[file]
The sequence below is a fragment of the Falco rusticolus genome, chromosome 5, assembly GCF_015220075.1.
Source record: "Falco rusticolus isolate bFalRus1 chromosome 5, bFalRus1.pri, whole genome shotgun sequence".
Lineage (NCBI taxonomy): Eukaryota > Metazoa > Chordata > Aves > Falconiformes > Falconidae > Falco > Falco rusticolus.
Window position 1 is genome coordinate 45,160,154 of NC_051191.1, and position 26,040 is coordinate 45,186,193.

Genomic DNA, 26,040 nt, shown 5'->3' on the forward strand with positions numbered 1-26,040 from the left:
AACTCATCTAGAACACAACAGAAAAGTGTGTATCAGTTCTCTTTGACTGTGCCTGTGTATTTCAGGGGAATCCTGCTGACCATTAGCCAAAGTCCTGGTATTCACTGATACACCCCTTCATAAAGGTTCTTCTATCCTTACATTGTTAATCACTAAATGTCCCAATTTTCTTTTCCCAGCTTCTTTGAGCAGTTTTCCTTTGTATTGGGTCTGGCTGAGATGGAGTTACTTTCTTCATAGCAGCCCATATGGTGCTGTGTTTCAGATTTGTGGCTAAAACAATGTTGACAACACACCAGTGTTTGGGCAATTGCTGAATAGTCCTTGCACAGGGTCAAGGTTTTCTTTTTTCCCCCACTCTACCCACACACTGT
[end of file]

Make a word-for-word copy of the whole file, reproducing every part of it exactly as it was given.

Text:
The sequence below is a fragment of the Falco rusticolus genome, chromosome 5, assembly GCF_015220075.1.
Source record: "Falco rusticolus isolate bFalRus1 chromosome 5, bFalRus1.pri, whole genome shotgun sequence".
Lineage (NCBI taxonomy): Eukaryota > Metazoa > Chordata > Aves > Falconiformes > Falconidae > Falco > Falco rusticolus.
Window position 1 is genome coordinate 45,160,154 of NC_051191.1, and position 26,040 is coordinate 45,186,193.

Genomic DNA, 26,040 nt, shown 5'->3' on the forward strand with positions numbered 1-26,040 from the left:
AACTCATCTAGAACACAACAGAAAAGTGTGTATCAGTTCTCTTTGACTGTGCCTGTGTATTTCAGGGGAATCCTGCTGACCATTAGCCAAAGTCCTGGTATTCACTGATACACCCCTTCATAAAGGTTCTTCTATCCTTACATTGTTAATCACTAAATGTCCCAATTTTCTTTTCCCAGCTTCTTTGAGCAGTTTTCCTTTGTATTGGGTCTGGCTGAGATGGAGTTACTTTCTTCATAGCAGCCCATATGGTGCTGTGTTTCAGATTTGTGGCTAAAACAATGTTGACAACACACCAGTGTTTGGGCAATTGCTGAATAGTCCTTGCACAGGGTCAAGGTTTTCTTTTTTCCCCCACTCTACCCACACACTGT